Short QT syndrome
|Short QT syndrome|
Schematic representation of normal ECG trace (sinus rhythm), with waves, segments, and intervals labeled.
|Classification and external resources|
Short QT syndrome is a genetic disease of the electrical system of the heart. It consists of a constellation of signs and symptoms, consisting of a short QT interval on an EKG (≤ 300 ms) that does not significantly change with heart rate, tall and peaked T waves, and a structurally normal heart. Short QT syndrome appears to be inherited in an autosomal dominant pattern, and a few affected families have been identified.
Signs and symptoms
Some individuals with short QT syndrome frequently complain of palpitations and may have unexplained syncope (loss of consciousness). Mutations in the KCNH2, KCNJ2, and KCNQ1 genes cause short QT syndrome. These genes provide instructions for making proteins that act as channels across the cell membrane. These channels transport positively charged atoms (ions) of potassium into and out of cells. In cardiac muscle, these ion channels play critical roles in maintaining the heart's normal rhythm. Mutations in the KCNH2, KCNJ2, or KCNQ1 gene increase the activity of the channels, which changes the flow of potassium ions between cells. This disruption in ion transport alters the way the heart beats, leading to the abnormal heart rhythm characteristic of short QT syndrome. Short QT syndrome appears to have an autosomal dominant pattern of inheritance.
Short QT syndrome is associated with an increased risk of sudden cardiac death, most likely due to ventricular fibrillation.
The Short QT Syndrome diagnostic criteria is based on a point system as follows:
QTc in milliseconds
<370 1 <350 2 <330 3
Sudden cardiac arrest 2 Polymorphic VT or VF 2 Unexplained syncope 1 Atrial fibrillation 1
1st or 2nd degree relative with SQTS 2 1st or 2nd degree relative with sudden death 1 Sudden infant death syndrome 1
Genotype positive 2 Mutation of undetermined significance 1 in a culprit gene
Patients are deemed high-probability (> or equal to 4 points), intermediate probability (3 points) or low probability (2 or less points).
The cause of short QT syndrome is unclear at this time. A current hypothesis is that short QT syndrome is due to increased activity of outward potassium currents in phase 2 and 3 of the cardiac action potential. This would cause a shortening of the plateau phase of the action potential (phase 2), causing a shortening of the overall action potential, leading to an overall shortening of refractory periods and the QT interval.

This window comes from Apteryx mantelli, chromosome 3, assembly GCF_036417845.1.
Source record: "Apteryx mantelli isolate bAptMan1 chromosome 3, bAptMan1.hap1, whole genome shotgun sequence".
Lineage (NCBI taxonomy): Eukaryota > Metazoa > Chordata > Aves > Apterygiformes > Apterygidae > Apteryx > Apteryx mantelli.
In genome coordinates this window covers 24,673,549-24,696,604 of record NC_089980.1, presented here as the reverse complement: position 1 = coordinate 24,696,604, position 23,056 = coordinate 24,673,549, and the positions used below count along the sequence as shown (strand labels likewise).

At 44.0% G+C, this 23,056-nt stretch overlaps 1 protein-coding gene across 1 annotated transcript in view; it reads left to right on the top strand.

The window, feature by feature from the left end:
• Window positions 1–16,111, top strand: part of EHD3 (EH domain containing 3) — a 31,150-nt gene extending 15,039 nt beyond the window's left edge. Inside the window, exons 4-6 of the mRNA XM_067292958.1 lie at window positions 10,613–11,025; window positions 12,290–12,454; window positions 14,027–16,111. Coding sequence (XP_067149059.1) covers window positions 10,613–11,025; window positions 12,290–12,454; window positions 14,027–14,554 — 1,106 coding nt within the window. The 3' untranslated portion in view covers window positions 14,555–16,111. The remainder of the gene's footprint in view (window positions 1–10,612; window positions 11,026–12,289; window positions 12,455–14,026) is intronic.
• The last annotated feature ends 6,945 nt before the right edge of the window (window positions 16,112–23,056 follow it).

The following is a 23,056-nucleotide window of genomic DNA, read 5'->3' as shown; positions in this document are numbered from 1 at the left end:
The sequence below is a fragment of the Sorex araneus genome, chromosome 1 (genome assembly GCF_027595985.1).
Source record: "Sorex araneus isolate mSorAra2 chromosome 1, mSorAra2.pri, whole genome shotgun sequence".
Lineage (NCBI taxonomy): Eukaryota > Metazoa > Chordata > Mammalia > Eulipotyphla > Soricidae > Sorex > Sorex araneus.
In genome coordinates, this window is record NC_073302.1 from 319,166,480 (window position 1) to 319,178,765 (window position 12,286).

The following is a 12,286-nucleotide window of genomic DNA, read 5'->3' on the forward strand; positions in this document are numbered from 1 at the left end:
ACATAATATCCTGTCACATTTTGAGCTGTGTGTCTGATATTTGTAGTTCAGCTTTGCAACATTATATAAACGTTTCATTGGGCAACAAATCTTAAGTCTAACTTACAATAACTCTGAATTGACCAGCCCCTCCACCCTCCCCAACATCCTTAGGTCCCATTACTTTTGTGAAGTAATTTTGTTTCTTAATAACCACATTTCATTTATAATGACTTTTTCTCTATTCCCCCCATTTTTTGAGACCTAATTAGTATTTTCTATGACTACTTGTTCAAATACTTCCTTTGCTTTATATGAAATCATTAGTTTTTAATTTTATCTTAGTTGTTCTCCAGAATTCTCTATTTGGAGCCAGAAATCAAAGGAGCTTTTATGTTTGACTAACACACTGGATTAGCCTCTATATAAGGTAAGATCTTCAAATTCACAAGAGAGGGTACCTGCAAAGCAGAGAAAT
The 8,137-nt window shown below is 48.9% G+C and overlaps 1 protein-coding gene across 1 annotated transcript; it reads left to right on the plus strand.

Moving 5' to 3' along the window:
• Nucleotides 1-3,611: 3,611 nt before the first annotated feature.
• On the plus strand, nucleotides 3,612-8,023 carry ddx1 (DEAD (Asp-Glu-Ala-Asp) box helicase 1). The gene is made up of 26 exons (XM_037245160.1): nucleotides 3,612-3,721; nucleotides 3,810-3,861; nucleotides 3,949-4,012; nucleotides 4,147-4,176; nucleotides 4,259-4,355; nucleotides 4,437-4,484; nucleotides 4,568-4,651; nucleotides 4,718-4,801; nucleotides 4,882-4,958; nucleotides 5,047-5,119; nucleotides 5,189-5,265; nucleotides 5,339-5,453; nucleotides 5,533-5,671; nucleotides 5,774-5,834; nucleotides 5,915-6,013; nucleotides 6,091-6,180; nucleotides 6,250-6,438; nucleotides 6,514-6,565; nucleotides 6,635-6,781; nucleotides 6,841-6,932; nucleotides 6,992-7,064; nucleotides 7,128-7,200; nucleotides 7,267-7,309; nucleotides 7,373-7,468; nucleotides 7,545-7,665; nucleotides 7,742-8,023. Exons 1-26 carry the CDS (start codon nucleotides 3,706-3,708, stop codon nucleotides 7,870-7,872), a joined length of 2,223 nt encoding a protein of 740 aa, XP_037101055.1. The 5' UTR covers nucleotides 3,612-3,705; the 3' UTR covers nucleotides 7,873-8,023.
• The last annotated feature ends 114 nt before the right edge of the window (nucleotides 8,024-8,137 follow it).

Currently, some individuals with short QT syndrome have had implantation of an implantable cardioverter-defibrillator (ICD) as a preventive action, although it has not been demonstrated that heart problems have occurred before deciding to implant an ICD.
A recent study has suggested the use of certain antiarrhythmic agents, particularly quinidine, may be of benefit in individuals with short QT syndrome due to their effects on prolonging the action potential and by their action on the IK channels. Some trials are currently under way but do not show a longer QT statistically.
- Gollob M, Redpath C, Roberts J. (2011). "The Short QT syndrome: Proposed Diagnostic Criteria". J Am Coll Cardiol 57 (7): 802–812. doi:10.1016/j.jacc.2010.09.048. PMID 21310316.
- Gaita F, Giustetto C, Bianchi F, Schimpf R, Haissaguerre M, Calo L, Brugada R, Antzelevitch C, Borggrefe M, Wolpert C. (2004). "Short QT syndrome: pharmacological treatment". J Am Coll Cardiol 43 (8): 1494–1499. doi:10.1016/j.jacc.2004.02.034. PMID 15093889.
- Maltret A, Wiener-VacherType S, et al. (2014). "short QT syndrome and vestibular dysfunction: Mirror of the Jervell and Lange-Nielsen syndrome ?". Int J Cardiol. 171.
- National Library of Medicine. Short QT syndrome